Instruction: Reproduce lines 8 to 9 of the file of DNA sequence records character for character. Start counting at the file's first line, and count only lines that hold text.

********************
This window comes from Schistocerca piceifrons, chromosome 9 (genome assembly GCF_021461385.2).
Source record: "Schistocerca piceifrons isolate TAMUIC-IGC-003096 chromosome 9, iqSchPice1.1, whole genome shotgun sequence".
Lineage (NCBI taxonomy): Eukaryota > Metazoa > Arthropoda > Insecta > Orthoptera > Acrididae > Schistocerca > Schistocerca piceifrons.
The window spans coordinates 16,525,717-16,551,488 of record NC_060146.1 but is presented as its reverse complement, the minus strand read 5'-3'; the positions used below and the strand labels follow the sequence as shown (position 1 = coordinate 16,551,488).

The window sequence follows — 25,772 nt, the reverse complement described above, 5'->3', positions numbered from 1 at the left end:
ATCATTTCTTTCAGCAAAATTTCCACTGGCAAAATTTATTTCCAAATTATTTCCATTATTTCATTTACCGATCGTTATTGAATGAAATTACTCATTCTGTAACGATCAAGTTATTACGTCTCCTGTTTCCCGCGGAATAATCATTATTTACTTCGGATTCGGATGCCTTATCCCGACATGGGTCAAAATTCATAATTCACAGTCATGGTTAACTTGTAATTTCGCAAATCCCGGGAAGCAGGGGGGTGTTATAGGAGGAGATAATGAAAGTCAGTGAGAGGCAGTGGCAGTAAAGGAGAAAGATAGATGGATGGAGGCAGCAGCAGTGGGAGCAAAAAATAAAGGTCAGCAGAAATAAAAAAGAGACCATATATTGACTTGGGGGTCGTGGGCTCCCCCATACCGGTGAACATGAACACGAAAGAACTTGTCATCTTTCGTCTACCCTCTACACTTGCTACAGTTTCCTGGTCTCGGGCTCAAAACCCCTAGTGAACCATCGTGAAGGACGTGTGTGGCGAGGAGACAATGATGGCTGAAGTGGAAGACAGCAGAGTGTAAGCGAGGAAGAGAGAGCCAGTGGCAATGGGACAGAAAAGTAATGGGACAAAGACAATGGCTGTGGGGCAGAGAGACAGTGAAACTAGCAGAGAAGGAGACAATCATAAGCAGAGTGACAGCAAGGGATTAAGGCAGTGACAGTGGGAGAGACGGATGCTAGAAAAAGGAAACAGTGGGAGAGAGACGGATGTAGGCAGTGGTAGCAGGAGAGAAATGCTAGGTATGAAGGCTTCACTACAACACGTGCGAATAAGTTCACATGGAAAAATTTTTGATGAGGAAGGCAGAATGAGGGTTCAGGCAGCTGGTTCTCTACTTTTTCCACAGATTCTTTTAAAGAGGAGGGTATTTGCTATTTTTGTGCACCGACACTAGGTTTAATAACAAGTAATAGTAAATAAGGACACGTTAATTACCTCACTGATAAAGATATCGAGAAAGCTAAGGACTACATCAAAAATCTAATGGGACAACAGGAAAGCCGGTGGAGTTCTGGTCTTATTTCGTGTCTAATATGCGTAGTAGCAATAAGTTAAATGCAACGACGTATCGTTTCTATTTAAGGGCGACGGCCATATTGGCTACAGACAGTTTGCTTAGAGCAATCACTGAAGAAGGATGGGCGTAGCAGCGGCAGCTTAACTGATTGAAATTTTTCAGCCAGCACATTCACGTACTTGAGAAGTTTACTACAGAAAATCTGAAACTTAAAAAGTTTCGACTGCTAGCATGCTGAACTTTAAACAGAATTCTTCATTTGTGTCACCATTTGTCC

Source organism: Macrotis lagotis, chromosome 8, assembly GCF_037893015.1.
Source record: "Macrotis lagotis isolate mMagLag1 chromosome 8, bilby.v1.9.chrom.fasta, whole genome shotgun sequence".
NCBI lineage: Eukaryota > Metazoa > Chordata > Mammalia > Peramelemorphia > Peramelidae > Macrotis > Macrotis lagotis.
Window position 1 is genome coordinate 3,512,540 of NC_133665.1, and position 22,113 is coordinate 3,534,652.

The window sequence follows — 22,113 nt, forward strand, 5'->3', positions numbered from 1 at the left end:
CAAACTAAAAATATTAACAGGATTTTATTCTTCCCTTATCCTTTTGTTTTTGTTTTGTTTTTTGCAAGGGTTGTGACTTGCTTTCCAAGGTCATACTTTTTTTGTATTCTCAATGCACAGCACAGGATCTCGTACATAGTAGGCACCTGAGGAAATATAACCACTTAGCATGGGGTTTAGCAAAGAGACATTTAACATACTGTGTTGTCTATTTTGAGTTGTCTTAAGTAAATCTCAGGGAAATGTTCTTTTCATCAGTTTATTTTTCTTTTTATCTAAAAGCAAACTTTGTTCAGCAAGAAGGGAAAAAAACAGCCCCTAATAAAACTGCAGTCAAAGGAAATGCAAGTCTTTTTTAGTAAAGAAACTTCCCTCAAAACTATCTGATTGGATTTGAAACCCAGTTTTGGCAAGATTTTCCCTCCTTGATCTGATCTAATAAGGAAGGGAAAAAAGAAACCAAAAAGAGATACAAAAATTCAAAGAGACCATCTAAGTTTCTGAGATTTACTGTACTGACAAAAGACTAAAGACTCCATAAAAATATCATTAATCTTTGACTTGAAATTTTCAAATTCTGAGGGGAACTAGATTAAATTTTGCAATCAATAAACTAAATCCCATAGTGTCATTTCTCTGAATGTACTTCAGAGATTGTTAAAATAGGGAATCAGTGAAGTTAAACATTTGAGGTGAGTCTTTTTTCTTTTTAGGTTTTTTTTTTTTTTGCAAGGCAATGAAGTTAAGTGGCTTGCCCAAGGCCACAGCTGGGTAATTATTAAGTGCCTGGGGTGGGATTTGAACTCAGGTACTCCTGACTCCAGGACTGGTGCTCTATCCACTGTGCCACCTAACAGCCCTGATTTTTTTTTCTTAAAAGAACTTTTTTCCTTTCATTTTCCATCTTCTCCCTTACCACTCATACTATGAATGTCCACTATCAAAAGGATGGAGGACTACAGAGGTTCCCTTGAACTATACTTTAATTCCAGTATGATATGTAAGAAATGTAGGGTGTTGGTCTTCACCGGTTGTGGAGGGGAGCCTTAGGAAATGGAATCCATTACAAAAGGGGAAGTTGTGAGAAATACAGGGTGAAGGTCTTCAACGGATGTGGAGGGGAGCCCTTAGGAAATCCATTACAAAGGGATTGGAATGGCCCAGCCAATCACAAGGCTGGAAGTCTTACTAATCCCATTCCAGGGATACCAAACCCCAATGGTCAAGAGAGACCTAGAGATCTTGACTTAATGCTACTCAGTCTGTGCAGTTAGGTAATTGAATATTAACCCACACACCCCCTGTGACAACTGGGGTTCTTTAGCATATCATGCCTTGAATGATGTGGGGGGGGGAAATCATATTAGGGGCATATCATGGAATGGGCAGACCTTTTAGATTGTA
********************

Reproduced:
Source record: "Macrotis lagotis isolate mMagLag1 chromosome 8, bilby.v1.9.chrom.fasta, whole genome shotgun sequence".
NCBI lineage: Eukaryota > Metazoa > Chordata > Mammalia > Peramelemorphia > Peramelidae > Macrotis > Macrotis lagotis.